“Gum” follows the daily adventures of a young man. He rides his bike, eats ramen noodles, smokes cigarettes, and thinks about a pretty girl as he wastes his days away to the blissful soundtrack of Moose Blood. Aesthetically, this video is reminiscent of the music videos that accompany the songs on The 1975′s self-titled record – there’s a certain romanticism in these images that’s hard to nail down.

Watch the video and let us know what you think in the comments …

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2014 breakout indie punk band Moose Blood have released a music video for “Gum,” which you can watch below.

“Gum” follows the daily adventures of a young man. He rides his bike, eats ramen noodles, smokes cigarettes, and thinks about a pretty girl as he wastes his days away to the blissful soundtrack of Moose Blood. Aesthetically, this video is reminiscent of the music videos that accompany the songs on The 1975′s self-titled record – there’s a certain romanticism in these images that’s hard to nail down.

Watch the video and let us know what you think in the comments section below.

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Drew Caruso <![CDATA[Ratboys Stream Debut LP, ‘AOID’]]> http://www.underthegunreview.net/?p=1151374 2015-05-21T01:35:44Z 2015-05-21T01:14:11Z When Brooklyn Vegan premiered Ratboys‘ single “Tixis,” I was instantly intrigued. Never hearing of the band before, with “Tixis,” and an upcoming release via Topshelf Records, I knew Ratboys would be a band to watch. That upcoming LP, AOID, is now streaming via Culture Collide.

The band creates a wonderful medley of acoustic inspired indie rock layered with fuzz, melodic narrations, and hauntingly catchy melodies. While the band is catchy throughout, it’s moments like midway through “Charlie Bernstein” that truly show the band’s sonic chops. Guiding the listener through the incredibly catchy groove, halfway through the track …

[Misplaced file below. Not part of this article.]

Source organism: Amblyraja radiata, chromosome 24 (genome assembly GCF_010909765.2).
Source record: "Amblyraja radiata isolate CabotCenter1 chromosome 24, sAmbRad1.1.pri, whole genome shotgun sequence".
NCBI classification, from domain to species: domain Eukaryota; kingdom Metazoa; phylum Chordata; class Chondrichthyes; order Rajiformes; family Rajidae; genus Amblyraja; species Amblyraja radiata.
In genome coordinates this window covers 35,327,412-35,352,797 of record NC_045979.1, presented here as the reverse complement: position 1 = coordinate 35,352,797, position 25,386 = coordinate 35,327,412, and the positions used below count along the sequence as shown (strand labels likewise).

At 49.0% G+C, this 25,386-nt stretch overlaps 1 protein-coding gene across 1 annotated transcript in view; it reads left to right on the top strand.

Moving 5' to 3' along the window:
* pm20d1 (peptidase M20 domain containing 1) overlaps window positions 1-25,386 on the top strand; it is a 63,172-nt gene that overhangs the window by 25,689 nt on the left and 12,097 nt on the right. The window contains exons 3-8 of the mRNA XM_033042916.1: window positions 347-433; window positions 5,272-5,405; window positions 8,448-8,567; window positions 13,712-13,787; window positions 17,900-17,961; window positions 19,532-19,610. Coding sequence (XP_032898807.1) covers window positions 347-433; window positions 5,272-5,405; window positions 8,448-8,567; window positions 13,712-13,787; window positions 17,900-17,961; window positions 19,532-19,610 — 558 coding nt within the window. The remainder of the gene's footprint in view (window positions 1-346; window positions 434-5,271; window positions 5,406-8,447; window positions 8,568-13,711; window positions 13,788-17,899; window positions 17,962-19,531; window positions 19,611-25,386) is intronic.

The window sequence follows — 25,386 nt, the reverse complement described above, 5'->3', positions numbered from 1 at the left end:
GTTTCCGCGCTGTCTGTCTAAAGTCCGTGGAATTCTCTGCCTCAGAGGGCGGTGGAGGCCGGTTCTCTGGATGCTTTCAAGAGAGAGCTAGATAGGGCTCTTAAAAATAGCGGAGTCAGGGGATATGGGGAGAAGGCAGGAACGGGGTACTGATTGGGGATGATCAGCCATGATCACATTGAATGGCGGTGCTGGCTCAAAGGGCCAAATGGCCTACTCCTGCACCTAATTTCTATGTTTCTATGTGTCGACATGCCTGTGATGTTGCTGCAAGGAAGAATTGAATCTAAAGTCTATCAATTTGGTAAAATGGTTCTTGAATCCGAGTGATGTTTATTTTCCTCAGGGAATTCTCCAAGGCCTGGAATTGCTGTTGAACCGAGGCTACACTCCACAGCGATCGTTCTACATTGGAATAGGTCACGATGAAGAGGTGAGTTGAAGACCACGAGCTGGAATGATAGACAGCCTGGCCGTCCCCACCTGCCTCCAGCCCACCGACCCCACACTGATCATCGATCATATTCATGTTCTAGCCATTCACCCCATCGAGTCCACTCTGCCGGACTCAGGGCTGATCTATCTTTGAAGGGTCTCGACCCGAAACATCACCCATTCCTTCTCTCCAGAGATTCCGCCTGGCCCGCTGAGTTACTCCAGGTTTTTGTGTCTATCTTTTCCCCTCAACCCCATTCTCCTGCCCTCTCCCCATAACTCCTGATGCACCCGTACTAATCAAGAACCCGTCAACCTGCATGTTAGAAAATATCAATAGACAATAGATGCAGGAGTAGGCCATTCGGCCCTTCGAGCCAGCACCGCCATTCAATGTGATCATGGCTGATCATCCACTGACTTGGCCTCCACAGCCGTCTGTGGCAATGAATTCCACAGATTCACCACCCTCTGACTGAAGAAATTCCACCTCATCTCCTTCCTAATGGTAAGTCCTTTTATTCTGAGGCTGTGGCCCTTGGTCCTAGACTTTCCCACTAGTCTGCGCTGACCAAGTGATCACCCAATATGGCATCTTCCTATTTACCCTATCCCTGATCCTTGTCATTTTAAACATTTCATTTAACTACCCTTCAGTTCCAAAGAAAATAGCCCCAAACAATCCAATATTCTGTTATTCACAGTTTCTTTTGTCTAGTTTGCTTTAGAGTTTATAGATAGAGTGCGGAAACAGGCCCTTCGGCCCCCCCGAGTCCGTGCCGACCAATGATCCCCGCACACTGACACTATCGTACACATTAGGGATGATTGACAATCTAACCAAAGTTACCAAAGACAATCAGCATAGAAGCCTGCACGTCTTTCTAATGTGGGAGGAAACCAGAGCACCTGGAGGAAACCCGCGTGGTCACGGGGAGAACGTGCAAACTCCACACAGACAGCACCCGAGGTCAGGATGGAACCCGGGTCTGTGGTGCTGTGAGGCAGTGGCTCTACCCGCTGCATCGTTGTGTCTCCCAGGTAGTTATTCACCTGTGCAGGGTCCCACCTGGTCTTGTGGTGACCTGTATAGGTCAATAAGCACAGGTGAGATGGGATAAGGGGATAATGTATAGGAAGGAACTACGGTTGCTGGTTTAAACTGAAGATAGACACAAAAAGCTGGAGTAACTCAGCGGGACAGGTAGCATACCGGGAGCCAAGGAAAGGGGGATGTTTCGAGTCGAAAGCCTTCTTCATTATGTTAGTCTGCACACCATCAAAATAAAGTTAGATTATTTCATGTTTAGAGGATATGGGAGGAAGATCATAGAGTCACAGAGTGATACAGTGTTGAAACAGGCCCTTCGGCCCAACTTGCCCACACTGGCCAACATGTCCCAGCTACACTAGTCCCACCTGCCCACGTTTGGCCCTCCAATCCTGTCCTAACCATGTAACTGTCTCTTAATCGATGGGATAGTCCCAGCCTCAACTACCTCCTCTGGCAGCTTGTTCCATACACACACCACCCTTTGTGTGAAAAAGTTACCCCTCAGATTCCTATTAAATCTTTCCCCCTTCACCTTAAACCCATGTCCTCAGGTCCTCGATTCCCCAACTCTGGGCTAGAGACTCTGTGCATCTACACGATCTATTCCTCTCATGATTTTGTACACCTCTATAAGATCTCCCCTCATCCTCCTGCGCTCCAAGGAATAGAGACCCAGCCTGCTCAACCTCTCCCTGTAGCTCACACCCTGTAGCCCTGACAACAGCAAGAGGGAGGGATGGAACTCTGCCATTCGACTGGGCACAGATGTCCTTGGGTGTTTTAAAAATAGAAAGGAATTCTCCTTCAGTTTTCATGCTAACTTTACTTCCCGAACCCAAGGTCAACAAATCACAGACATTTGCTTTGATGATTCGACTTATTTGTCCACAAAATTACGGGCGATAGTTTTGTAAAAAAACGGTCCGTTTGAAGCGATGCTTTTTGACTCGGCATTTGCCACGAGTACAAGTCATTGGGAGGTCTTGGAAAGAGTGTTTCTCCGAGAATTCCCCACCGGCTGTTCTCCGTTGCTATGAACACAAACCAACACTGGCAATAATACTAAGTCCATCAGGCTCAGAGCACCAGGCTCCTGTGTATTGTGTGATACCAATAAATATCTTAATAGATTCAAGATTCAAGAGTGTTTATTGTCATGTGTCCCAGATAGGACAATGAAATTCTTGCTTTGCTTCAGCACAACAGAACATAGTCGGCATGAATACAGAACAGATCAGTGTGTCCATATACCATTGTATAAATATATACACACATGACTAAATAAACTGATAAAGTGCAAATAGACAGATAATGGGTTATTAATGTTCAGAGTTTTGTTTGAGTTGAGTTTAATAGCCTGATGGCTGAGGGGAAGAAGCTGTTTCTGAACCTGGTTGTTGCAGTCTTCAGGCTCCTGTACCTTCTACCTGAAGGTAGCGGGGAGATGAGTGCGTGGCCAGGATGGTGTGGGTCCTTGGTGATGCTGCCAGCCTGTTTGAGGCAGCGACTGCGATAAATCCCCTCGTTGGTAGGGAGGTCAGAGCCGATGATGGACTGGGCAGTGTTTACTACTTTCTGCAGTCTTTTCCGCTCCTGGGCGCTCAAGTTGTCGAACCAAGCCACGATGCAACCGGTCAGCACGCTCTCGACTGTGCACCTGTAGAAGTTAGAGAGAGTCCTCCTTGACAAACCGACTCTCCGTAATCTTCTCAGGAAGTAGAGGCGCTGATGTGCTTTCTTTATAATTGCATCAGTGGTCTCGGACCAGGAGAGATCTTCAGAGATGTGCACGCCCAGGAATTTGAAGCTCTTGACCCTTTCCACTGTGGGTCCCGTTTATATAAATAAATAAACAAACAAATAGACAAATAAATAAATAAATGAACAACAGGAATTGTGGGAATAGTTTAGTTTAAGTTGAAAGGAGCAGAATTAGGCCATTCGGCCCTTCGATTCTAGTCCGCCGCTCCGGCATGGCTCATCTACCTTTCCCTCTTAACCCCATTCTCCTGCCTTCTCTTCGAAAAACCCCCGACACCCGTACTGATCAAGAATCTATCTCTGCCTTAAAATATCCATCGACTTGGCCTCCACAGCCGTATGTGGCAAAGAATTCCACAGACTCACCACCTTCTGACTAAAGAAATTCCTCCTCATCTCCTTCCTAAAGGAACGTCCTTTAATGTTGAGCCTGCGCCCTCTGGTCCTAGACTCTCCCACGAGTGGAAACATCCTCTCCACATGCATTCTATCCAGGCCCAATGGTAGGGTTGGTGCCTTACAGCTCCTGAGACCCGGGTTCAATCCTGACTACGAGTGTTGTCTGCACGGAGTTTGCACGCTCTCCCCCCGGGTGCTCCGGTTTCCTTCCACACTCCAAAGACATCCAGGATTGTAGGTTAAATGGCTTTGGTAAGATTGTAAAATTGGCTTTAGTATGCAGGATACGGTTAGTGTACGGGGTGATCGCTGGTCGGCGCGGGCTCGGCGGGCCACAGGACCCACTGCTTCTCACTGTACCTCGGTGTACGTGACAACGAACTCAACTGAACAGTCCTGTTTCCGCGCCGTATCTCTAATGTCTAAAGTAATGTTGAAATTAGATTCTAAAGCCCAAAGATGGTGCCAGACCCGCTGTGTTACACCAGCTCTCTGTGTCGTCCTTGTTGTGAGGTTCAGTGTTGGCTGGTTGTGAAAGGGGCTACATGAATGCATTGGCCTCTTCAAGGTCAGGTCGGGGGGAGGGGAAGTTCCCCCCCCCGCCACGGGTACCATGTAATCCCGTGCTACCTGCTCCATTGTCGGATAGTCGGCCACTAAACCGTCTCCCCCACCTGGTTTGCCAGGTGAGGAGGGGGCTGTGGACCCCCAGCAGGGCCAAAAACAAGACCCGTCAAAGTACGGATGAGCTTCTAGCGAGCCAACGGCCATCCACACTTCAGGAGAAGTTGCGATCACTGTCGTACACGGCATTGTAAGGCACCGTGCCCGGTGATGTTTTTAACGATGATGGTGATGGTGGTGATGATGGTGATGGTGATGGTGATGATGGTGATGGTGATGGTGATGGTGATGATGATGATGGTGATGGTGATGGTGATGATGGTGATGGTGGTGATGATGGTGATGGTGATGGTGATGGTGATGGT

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When Brooklyn Vegan premiered Ratboys‘ single “Tixis,” I was instantly intrigued. Never hearing of the band before, with “Tixis,” and an upcoming release via Topshelf Records, I knew Ratboys would be a band to watch. That upcoming LP, AOID, is now streaming via Culture Collide.

The band creates a wonderful medley of acoustic inspired indie rock layered with fuzz, melodic narrations, and hauntingly catchy melodies. While the band is catchy throughout, it’s moments like midway through “Charlie Bernstein” that truly show the band’s sonic chops. Guiding the listener through the incredibly catchy groove, halfway through the track the band releases an atmosphere like spilled nerves, going off on tangents from the original tightly-woven beginning.

With the warming weather and summer on the horizon, I hope to spin AOID a lot more in the future. Be sure to grab the record here. Follow us after the jump to stream the LP via Culture Collide, and to check out the band’s upcoming tour dates. See you in Boston?

Ratboys 2015 Tour Dates
5/18 – Chicago, IL @ Gypsy House
5/19 – Kalamazoo, MI @ Shakespeare’s
5/20 – Akron, OH @ It’s A Kling Thing!
5/21 – Pittsburgh, PA @ Pallas Theatre
5/22 – Rochester, NY @ Vineyard Community Space
5/23 – Cohoes, NY @ Icehouse
5/24 – Boston, MA – TBA
5/25 – Danbury, CT @ The Heirloom Arts Theater
5/26 – New York City @ Bushwick Public House
5/27 – Philadelphia, PA @ Everbody Hits